SQL Query Needed

Hi Experts!

Hope somebody could possibly help here? Im no SQL Expert and pulling my hair out trying to find an answer!

We have a SQL Database which has a Link Database to Google BigQuery. On the SQL Server I can run the following query which returns all the data.

SELECT * FROM OPENQUERY([BQ], 'SELECT * FROM dataviews.salesdata')

What I would like to be able to do is import all this data into a table in our SQL Database called SalesData.

I only want to insert the fields that have changed though (or don't exist).

Could somebody possibly help me with a SQL Statement

Thanks in advanced for any Help offered!
Simon GreenSenior Infrastructure and Security ManagerAsked:
Who is Participating?

[Product update] Infrastructure Analysis Tool is now available with Business Accounts.Learn More

I wear a lot of hats...

"The solutions and answers provided on Experts Exchange have been extremely helpful to me over the last few years. I wear a lot of hats - Developer, Database Administrator, Help Desk, etc., so I know a lot of things but not a lot about one thing. Experts Exchange gives me answers from people who do know a lot about one thing, in a easy to use platform." -Todd S.

Mark WillsTopic AdvisorCommented:
Welcome to EE - At least, to asking a SQL question...  :)

If you are happy with the results from SELECT * FROM OPENQUERY([BQ], 'SELECT * FROM dataviews.salesdata')

The I would suggest the first step is to secure that information into a 'space' which you can then manipulate / compare / update your target table in the  SalesData DB. So, lets create a uniquely named table and store the dataviews.salesdata into that by using SELECT ... INTO ... FROM

The only "gotcha" is the table you are selecting into cannot already exist. We sometimes use temporary tables (prefix of #) for such a purpose, but a uniquely identifiable table will give you more flexibility.... For this purpose, I will use the name 'tmp_load_salesdata' which becomes more like a staging table.

USE [salesdata]  -- set your DB location.

IF object_id('tmp_load_salesdata','U') is not null drop table tmp_load_salesdata

-- now get our data

INTO tmp_load_salesdata
FROM OPENQUERY([BQ], 'SELECT * FROM dataviews.salesdata')

-- now check that we have our data

SELECT * FROM tmp_load_salesdata

Open in new window

Once we are happy with that, we can then use that data to
a) find differences to the salesdata table
b) add new entries to salesdata table

So, do you already have the salesdata table ?
Do the column names match the new tmp_load_salesdata ?

Can we get a list of column names you want to compare / insert from both tables ?

Mark Wills
Echo Mark's suggestion to bring the data on board where direct subsequent queries can be run.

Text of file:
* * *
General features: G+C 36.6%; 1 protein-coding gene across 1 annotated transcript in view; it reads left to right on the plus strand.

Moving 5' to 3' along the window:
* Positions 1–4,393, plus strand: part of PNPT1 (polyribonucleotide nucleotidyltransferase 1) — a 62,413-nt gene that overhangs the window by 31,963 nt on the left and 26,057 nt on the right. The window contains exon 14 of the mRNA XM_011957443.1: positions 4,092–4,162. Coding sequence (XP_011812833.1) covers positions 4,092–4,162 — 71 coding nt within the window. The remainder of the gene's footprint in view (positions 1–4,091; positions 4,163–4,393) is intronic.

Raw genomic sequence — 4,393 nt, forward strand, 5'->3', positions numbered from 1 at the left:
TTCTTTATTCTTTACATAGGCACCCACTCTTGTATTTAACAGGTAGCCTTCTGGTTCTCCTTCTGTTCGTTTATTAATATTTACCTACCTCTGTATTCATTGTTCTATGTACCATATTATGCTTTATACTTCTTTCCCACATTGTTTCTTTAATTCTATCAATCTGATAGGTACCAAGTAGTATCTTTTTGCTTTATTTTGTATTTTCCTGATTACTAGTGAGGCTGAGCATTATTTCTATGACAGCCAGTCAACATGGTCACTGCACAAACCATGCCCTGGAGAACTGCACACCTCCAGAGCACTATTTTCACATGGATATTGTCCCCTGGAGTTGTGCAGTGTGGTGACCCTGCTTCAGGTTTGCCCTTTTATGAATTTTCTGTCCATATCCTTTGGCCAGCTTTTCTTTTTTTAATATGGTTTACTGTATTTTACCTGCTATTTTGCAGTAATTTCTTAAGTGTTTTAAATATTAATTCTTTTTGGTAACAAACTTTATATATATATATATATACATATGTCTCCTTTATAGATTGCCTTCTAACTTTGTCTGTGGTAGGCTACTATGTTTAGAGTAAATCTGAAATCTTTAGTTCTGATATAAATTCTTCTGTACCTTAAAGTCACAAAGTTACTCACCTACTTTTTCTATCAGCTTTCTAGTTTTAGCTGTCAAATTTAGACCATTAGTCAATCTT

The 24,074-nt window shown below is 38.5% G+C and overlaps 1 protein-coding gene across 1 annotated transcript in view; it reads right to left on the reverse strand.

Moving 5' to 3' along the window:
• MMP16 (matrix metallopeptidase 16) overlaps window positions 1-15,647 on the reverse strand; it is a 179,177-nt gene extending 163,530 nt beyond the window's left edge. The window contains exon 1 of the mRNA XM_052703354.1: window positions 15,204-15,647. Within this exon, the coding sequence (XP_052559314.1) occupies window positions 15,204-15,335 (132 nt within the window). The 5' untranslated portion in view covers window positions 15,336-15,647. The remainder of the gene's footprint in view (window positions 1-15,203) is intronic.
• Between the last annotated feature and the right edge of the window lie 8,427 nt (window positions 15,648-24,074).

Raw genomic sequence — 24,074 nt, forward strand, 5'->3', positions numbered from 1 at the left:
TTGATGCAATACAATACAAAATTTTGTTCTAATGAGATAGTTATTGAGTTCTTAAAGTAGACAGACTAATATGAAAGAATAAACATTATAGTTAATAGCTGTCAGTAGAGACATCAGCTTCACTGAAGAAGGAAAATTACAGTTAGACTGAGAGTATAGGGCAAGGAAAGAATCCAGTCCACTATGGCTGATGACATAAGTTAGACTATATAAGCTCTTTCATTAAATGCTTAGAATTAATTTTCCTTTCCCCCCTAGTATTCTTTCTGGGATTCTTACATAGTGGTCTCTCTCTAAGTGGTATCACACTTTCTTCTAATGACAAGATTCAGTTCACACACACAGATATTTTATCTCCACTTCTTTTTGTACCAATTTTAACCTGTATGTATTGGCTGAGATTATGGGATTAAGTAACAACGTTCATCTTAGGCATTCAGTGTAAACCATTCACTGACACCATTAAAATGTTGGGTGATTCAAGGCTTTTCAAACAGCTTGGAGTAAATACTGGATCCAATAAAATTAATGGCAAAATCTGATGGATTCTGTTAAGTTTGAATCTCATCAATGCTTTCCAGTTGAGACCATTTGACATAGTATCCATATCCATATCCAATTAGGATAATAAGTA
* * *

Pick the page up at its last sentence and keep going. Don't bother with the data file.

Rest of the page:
Your question does not include enough detail dealing with logic, business process on whose basis the data you want versus the data you don't.

You further seem to be looking at comparing data  ........
An update using join to compare, update.

A sample illustration of data from one and sat from the other describing what the resulting data would look like, might help clarify your need and what the possible solution might be.
Scott PletcherSenior DBACommented:
You might first check to see if Google BigQuery has a way to query only rows that have changed since a certain datetime.  That would make your task vastly easier if it's available and can be implemented.  For example, perhaps something like using EXCEPT and FOR SYSTEM TIME AS OF to limit rows to get only added/changed rows since that time (NOTE: I'm certainly not proficient in Google BQ, that is just a possible idea to maybe toggle some ideas from your BQ folks on how to do it).

Assuming it can't, you'll need to consider:
1) how large the Google data is; and
2) how often you'll need to copy/sync it.

For the actual load, you'll want to go into a db that has enough log space pre-allocated to handle the full load.
If you want the table structure to be dynamic, you should create the table structure only first using something like:
USE <db_name>;
IF OBJECT_ID('dbo.<table_name>') IS NOT NULL
    DROP TABLE dbo.<table_name>
SELECT * INTO dbo.<table_name> FROM OPENQUERY([BQ], 'SELECT * FROM dataviews.salesdata LIMIT 0')
--create clustered index here if Google data is already in a known sequence, which will avoid a sort later--
Then load the full data using:
INSERT INTO dbo.<table_name> WITH (TABLOCK) /*the TABLOCK hint is critical here*/
SELECT * FROM OPENQUERY([BQ], 'SELECT * FROM dataviews.salesdata')